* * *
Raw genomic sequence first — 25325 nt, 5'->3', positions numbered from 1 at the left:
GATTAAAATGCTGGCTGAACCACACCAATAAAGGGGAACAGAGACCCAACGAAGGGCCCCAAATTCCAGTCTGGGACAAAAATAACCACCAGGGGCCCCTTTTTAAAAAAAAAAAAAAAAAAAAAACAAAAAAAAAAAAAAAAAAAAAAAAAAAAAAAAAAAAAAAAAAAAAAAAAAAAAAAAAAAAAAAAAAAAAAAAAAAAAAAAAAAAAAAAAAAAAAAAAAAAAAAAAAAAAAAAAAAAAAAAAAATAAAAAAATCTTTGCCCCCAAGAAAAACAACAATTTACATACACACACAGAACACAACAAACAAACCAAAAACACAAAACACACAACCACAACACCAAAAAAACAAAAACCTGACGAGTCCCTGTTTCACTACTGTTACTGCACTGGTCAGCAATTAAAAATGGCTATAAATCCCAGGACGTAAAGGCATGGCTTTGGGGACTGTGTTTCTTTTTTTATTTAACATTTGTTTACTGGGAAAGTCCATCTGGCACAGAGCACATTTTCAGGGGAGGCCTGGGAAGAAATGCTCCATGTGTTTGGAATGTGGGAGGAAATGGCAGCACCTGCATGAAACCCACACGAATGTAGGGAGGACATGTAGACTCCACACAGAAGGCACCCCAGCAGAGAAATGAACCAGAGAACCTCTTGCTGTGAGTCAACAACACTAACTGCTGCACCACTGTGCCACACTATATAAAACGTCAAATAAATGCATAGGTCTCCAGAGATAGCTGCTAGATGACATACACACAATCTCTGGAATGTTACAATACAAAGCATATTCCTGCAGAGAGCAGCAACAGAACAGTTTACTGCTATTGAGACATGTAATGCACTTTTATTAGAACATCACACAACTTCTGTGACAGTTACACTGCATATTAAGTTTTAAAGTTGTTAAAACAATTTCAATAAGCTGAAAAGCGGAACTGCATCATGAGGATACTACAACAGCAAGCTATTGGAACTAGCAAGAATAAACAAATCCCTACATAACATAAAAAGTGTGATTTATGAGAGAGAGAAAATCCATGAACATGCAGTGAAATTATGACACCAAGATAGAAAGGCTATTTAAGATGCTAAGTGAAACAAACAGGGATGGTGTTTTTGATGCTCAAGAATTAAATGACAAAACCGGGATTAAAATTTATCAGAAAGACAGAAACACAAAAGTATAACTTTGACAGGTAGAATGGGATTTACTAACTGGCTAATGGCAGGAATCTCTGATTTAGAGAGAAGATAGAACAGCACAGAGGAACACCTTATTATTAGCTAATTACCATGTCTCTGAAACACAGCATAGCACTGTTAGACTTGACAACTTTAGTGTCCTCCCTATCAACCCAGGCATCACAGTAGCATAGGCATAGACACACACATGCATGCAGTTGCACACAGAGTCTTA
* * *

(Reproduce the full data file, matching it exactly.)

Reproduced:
Raw genomic sequence first — 25325 nt, 5'->3', positions numbered from 1 at the left:
GATTAAAATGCTGGCTGAACCACACCAATAAAGGGGAACAGAGACCCAACGAAGGGCCCCAAATTCCAGTCTGGGACAAAAATAACCACCAGGGGCCCCTTTTTAAAAAAAAAAAAAAAAAAAAAACAAAAAAAAAAAAAAAAAAAAAAAAAAAAAAAAAAAAAAAAAAAAAAAAAAAAAAAAAAAAAAAAAAAAAAAAAAAAAAAAAAAAAAAAAAAAAAAAAAAAAAAAAAAAAAAAAAAAAAAAAAATAAAAAAATCTTTGCCCCCAAGAAAAACAACAATTTACATACACACACAGAACACAACAAACAAACCAAAAACACAAAACACACAACCACAACACCAAAAAAACAAAAACCTGACGAGTCCCTGTTTCACTACTGTTACTGCACTGGTCAGCAATTAAAAATGGCTATAAATCCCAGGACGTAAAGGCATGGCTTTGGGGACTGTGTTTCTTTTTTTATTTAACATTTGTTTACTGGGAAAGTCCATCTGGCACAGAGCACATTTTCAGGGGAGGCCTGGGAAGAAATGCTCCATGTGTTTGGAATGTGGGAGGAAATGGCAGCACCTGCATGAAACCCACACGAATGTAGGGAGGACATGTAGACTCCACACAGAAGGCACCCCAGCAGAGAAATGAACCAGAGAACCTCTTGCTGTGAGTCAACAACACTAACTGCTGCACCACTGTGCCACACTATATAAAACGTCAAATAAATGCATAGGTCTCCAGAGATAGCTGCTAGATGACATACACACAATCTCTGGAATGTTACAATACAAAGCATATTCCTGCAGAGAGCAGCAACAGAACAGTTTACTGCTATTGAGACATGTAATGCACTTTTATTAGAACATCACACAACTTCTGTGACAGTTACACTGCATATTAAGTTTTAAAGTTGTTAAAACAATTTCAATAAGCTGAAAAGCGGAACTGCATCATGAGGATACTACAACAGCAAGCTATTGGAACTAGCAAGAATAAACAAATCCCTACATAACATAAAAAGTGTGATTTATGAGAGAGAGAAAATCCATGAACATGCAGTGAAATTATGACACCAAGATAGAAAGGCTATTTAAGATGCTAAGTGAAACAAACAGGGATGGTGTTTTTGATGCTCAAGAATTAAATGACAAAACCGGGATTAAAATTTATCAGAAAGACAGAAACACAAAAGTATAACTTTGACAGGTAGAATGGGATTTACTAACTGGCTAATGGCAGGAATCTCTGATTTAGAGAGAAGATAGAACAGCACAGAGGAACACCTTATTATTAGCTAATTACCATGTCTCTGAAACACAGCATAGCACTGTTAGACTTGACAACTTTAGTGTCCTCCCTATCAACCCAGGCATCACAGTAGCATAGGCATAGACACACACATGCATGCAGTTGCACACAGAGTCTTA